Cherub-4I have been a vocal champion of Nashville’s Cherub since first watching the duo’s funky exploits in the woods of the inaugural Electric Forest Music Festival back in 2011. An infectious blend of Prince-sexiness and electro-Chromeo quirkiness, Jason Huber and Jordan Kelley had the chops and charm to win over the excitable festival crowd. In the three years that have passed, Huber and Kelley became festival regulars, especially in the electronica/jam band cross-over culture, and released a series of singles that deservedly fueled late-night co-ed mixers (“Doses & Mimosas,” “XOXO,” “Sucker for Love”) and helped the pair land on Columbia Records in 2014 for the release of their Year of the Caprese LP. Still touring in promotion of that album, Huber and Kelley arrived in Cleveland as a beacon of warmth amid an otherwise frigid stretch. An all-ages crowd showed up early to take in the group’s sophomoric summertime vibes, but even in a city that has grown accustomed to mediocrity from its political leaders and sports franchises, Huber and Kelley disappointed.

In theory, the opening support by Atlanta’s multi-faceted ForteBowie and the subsequent emotive-electro of Mystery Skulls makes sense on a frat aesthetic. It was a theme made clear by ForteBowie early in the night, who announced, “This feels more like a party than a concert.” He acted as such, choosing to predominantly work a selection of now-expected hip-hop bangers in line with Rae Sremmurd’s “No Type” instead of challenging the audience with his own left-field styling. With the guest DJ doing his best to keep the audience hyped, the beautiful tones of ForteBowie were extinguished before they could even make it to the front of the house. The pair certainly incited the “turn up,” yet it’s doubtful any left the Beachland with the urge to grab the next FortBowie release.
Mystery Skulls (aka Luis Dubuc) tried to inflate the energy of the room when he kick-started his set with speaker-rattling progressive-house. Admittedly his first tour outside of Southern California under the Mystery Skulls alias (he had toured previously as part of metal/hardcore outfits), Dubuc is still refining the live Mystery Skulls experience.

Hitting the room so hard at the beginning of his set, neither the set-up nor the sound guy seemed prepared when Dubuc would break into the vocal arrangements of cuts pulled from his recent 2014 Forever release. The dynamics of the lyricism and string segments layered within tracks like “Forever” and “Paralyzed” set against the jarring chaos of those track’s basslines is what made the sophomore Mystery Skulls LP so alluring. That sonic juxtaposition just wasn’t present on this night. Despite sound quality flaws, it was still damn near impossible not to groove to the electro-pop of “Ghost.” Similar to Passion Pit and Cut Copy, Dubuc has cultivated a sound with the potential to trend in both the indie and club communities, but he must first understand how to translate his studio work into the live setting — a transition that would be aided by a few more touring members.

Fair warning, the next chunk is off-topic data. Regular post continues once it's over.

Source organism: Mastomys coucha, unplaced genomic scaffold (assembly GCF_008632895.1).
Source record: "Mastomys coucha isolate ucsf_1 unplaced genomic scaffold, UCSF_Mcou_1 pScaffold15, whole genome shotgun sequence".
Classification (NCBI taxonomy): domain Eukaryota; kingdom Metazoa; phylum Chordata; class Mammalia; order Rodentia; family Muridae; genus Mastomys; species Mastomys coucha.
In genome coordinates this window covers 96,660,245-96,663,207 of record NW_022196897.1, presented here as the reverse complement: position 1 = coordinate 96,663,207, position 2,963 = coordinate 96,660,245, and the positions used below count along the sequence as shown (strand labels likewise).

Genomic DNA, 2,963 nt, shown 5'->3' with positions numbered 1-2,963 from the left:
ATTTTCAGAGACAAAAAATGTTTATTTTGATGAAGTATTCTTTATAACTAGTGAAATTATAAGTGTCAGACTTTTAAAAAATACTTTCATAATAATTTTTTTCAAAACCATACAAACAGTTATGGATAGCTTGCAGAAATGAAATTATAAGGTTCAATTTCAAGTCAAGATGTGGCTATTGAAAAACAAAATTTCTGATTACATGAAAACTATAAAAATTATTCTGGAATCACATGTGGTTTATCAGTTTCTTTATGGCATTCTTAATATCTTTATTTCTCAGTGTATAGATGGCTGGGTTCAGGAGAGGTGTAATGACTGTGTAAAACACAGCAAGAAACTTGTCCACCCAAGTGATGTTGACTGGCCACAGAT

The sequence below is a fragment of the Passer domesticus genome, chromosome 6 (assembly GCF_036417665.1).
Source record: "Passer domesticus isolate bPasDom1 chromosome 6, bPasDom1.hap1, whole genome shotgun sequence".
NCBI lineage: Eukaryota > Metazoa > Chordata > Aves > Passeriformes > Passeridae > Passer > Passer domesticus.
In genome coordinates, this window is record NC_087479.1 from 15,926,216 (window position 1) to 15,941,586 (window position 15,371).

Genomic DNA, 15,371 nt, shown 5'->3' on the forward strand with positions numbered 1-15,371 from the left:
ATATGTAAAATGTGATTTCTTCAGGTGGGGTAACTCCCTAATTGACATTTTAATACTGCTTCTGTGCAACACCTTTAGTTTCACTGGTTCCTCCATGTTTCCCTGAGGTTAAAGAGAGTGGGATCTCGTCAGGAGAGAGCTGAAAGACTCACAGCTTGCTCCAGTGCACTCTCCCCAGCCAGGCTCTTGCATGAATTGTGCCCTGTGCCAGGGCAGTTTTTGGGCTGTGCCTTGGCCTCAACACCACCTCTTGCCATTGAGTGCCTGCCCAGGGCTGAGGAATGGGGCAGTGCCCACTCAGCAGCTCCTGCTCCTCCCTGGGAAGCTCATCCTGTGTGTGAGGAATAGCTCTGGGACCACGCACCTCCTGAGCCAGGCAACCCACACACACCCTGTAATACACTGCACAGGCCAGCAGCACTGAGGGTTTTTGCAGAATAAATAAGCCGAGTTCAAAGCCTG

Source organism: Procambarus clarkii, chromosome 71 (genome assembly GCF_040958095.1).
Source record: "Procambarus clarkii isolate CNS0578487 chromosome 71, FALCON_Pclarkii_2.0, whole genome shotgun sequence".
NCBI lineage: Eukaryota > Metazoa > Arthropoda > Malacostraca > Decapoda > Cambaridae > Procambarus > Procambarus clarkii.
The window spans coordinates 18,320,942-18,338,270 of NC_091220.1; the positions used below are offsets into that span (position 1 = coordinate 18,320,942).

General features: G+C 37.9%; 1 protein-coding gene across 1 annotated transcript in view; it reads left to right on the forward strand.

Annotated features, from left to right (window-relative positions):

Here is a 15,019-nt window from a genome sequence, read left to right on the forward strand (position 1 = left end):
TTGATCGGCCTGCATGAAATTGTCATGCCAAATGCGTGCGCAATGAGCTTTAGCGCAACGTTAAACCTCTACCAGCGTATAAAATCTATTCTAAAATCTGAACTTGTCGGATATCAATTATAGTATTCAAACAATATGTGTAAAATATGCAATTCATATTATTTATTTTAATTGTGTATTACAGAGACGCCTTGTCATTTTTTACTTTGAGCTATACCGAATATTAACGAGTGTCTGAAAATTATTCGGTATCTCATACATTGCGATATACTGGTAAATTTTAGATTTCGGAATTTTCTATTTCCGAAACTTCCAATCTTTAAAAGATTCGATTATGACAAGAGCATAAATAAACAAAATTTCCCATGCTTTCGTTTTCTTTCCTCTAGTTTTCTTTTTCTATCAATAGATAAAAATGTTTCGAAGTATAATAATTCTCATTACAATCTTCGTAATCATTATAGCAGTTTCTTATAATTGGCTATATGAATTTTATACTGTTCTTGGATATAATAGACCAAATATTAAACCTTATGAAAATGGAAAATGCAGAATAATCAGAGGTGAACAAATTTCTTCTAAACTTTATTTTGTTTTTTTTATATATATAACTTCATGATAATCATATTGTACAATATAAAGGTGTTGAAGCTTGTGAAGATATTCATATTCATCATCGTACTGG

By the end of the night, however, it was actually the stage crew that likely spent the most amount of time on stage. Apparently no one warned Dubuc that Cherub were running late for their headlining spot, as the producer cut his set at the standard time, and then left the sound crew to meander around the stage for about an hour trying to keep the crowd entertained until Huber and Kelley finally arrived. Exacerbating this delay was Kelley’s general disregard for being tardy. Upon arriving on stage, Kelley was more concerned about scolding the crew for not preparing his drum machine than offering any reason or apology for the lengthy delay. Even when all the equipment was finally ready, the set was tainted by a near constant hissing from the sound system. An issue that the tech describe as band, and not house, related.

For almost four years, Cherub was “my band,” but on this night, the show was literally painful to watch. When working through fan-favorites, the duo seemed like shells of the charismatic dudes that stunned the Electric Forest crowd for two consecutive years. While a few in attendance chose to skip the set due the delay or move to the free Turbo Suit show in the adjacent tavern once the hiss became unavoidable, the vast majority of the crowd held onto every word of standouts like “Doses & Mimosas” and new hits “Disco Shit” and “Work The Middle.” Like a parental figure that chooses to laugh at a toddler’s indiscretions, most of those in attendance decided against reprimanding the pair for their lackadaisical presence and just went with the flow.

Artists cannot be “on” every night, and for the future of Cherub, I hope this performance was an anomaly within an otherwise stellar tour. In a broader sense, I left the club in the early morning hours (after ending the night with Turbo Suit myself) hoping that music fans would have loftier expectations for live performances and hold artists to a higher level of accountability. Otherwise, what are we really paying for? There are too many free house parties and basement shows with local talent to discover for nationally touring talent to coast through performances. Don’t be that band, Cherub!

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